Malicious Cyberattacks Rise Sharply in New Data

Spam and newly discovered vulnerabilities decreased in 2011, according to Symantec’s annual threat report, as cybercriminals focus on social networks.

by / May 1, 2012
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Symantec blocked more than 5.5 billion malicious attacks around the world in 2011, an increase of 81 percent over the previous year.

The mind-boggling statistic was released this week in the company’s annual report of the global cybersecurity threat landscape. Download the report here.

The security vendor’s threat analysts and researchers also shared that the unique number of malware variants has increased to more than 400 million and the number of Web attacks blocked each day has gone up 36 percent.

Furthermore, targeted cyberattacks are on the upswing too. Hackers are putting more effort toward using social networks and social engineering to gain unauthorized access to sensitive information. More individuals are clicking into bad links because of customized malware and other tricks.

“These advanced attacks have traditionally focused on public sector and government; however, in 2011, targeted attacks diversified,” Symantec said, explaining that smaller organizations and workers in nonexecutive roles are increasingly being targeted.

Cybercriminals are moving beyond spam, Symantec said. Spam “fell considerably” and newly discovered vulnerabilities decreased by 20 percent in 2011. Instead, hackers are turning to social networks to launch attacks.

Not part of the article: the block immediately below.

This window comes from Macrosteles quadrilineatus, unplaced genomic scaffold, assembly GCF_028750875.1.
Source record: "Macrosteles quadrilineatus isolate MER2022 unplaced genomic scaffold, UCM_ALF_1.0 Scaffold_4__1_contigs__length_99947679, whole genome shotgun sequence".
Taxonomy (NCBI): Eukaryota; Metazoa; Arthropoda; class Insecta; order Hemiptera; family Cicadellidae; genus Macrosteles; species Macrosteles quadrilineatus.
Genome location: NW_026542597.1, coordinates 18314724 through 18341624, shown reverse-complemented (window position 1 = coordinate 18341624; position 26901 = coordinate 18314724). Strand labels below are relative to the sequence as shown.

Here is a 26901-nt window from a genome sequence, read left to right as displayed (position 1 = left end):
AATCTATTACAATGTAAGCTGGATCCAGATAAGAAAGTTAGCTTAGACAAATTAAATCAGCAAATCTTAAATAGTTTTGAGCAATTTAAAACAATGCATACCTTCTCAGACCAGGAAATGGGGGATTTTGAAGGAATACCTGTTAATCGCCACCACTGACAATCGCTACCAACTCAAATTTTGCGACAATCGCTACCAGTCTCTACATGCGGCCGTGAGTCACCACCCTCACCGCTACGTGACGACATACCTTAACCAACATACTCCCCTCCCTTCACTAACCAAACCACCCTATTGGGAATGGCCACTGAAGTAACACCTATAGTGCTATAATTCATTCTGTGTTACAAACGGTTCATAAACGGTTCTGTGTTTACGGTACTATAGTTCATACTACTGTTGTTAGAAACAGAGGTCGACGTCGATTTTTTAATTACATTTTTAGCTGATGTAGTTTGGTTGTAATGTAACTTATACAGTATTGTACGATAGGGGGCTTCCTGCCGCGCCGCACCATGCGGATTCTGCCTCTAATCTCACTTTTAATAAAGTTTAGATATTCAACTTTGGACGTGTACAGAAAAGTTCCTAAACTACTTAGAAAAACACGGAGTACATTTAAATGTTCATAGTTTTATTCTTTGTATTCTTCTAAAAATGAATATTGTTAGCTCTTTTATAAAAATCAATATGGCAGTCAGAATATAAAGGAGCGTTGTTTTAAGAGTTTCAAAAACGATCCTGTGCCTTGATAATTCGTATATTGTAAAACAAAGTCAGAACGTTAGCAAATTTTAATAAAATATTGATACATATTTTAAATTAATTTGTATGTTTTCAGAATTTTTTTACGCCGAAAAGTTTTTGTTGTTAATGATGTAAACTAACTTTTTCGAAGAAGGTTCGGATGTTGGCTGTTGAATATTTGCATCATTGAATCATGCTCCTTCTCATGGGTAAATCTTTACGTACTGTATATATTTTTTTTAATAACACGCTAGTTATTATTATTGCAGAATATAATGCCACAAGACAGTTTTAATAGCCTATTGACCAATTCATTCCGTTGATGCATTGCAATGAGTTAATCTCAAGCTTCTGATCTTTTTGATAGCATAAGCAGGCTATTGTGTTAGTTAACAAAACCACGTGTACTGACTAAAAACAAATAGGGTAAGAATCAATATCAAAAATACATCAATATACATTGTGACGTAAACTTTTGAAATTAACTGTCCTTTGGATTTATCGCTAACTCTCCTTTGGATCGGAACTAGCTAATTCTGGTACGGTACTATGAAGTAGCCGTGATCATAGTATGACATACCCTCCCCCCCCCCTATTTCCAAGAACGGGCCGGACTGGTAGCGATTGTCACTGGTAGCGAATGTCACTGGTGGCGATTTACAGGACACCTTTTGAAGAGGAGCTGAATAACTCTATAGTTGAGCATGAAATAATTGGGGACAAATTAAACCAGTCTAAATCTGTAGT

“The very nature of these [social] networks makes users incorrectly assume they are not at risk and attackers are using these sites to target new victims,” the vendor said. “Due to social engineering techniques and the viral nature of social networks, it’s much easier for threats to spread from one person to the next.”

Data breaches resulted in the compromise of 187 million identities in 2011, Symantec said. In all, 232 million identities were stolen.

The rise of mobile devices likely will only make the problem more troublesome. Recent research by Symantec found that 96 percent of lost phones will suffer a data breach.

“With the number of vulnerabilities in the mobile space rising and malware authors not only reinventing existing malware for mobile devices, but creating mobile-specific malware geared to the unique mobile opportunities, 2011 was the first year that mobile malware presented a tangible threat to businesses and consumers,” Symantec said.

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